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Doctor speaks to Port Hardy council about the need for hiring physician assistants

PA’s are very highly skilled medical providers that can independently see and treat patients
District of Port Hardy municipal signage. (North Island Gazette file photo)

Dr. Alex Nataros and Lisa Stewart, CCPA, MPAS Director, BC, Canadian Association of Physician Assistants, met with Port Hardy council last Tuesday evening to discuss how the hiring of physician assistants (PA’s) would benefit the North Island.

Nataros was running slightly behind schedule due to the Port Hardy Hospital emergency department being very busy, but he still managed to make it to the meeting where he and Stewart were warmly welcomed by council.

Stewart started off the committee of the whole meeting by explaining that she and Nataros have been working together since last August, and he’s informed her of all the issues Island Health has been dealing with while trying to keep the Port Hardy Hospital emergency department open 24/7.

“He’s [Nataros] worked with physician assistants previously when he worked in Manitoba, and I’ve been advocating to bring PA’s to British Columbia, so we put our heads together and thought Port Hardy would be a great place to bring in PA’s,” Stewart said, noting PA’s are classified as mid-level care providers, basically an extra set of hands for a physician.

“We work mostly … in partnership with physicians, our license and our practice is a direct extension of our physician,” confirmed Stewart. “We have three PA’s who are interested in working in the northern Island communities, with one PA who says she’s available June 1 to come work here, and it would effectively enable Port Hardy to keep your emergency open. It would allow Alex to do some work in the clinic and allow the PA to work in emerg, or the PA could pick up emerg shifts overnight and Alex could sleep and be ready when he’s needed by the PA.”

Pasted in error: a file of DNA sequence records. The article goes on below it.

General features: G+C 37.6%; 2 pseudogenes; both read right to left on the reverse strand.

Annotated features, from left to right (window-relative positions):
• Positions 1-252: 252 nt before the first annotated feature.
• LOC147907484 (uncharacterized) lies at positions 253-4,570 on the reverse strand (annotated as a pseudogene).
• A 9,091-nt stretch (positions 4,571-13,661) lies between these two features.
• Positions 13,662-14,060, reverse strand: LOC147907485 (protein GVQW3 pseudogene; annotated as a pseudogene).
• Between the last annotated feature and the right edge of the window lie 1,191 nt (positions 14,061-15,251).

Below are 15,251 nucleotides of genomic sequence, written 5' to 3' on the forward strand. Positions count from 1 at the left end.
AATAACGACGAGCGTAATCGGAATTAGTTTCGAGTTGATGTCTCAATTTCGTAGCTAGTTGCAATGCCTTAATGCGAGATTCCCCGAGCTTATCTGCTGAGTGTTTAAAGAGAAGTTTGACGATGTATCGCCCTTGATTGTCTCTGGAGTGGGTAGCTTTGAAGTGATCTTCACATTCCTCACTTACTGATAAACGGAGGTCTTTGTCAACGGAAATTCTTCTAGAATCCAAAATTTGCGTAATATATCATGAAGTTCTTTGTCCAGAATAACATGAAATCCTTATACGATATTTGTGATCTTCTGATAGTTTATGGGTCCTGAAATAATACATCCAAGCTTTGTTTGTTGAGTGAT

PA’s are very highly skilled medical providers that can independently see and treat patients, and also prescribe medications. Their role can be considered similar to a training resident, or similar to a nurse practitioner.

“We’re not independent providers, we’re an extension of a physician,” added Stewart. “Alex and I have been working very hard to bring a PA to Port Hardy.”

Stewart and Nataros are putting forth a proposal to allow Nataros to hire a PA to work with him in his practice, and they need the Minister of Health Adrian Dix to approve it to make it happen.

Once Dix gives the green light, PA’s can be living and working in Port Hardy in the very near future.

Nataros quickly introduced himself to council, stating he’s worked in rural remote communities across Canada, and then noted that recently one of Port Hardy’s physicians has decided he will not be working in the emergency department beyond March unless Island Health significantly steps up and commits for locum position funding and nursing funding.

“That’s a really big deal,” he said, explaining Port Hardy needs to start looking at innovative new models of health delivery. “I’m very clear in terms of my capacity and what I’m able to do, and what I’m able to do with physician assistant support.”

Nataros added he’s interviewed numerous PA’s who are eager to relocate specifically to the North Island, and they would all be committed community members outside of the hospital.

“[PA’s] are a political issue,” he said, stating that he feels that council’s voice could help make PA’s in British Columbia become a reality.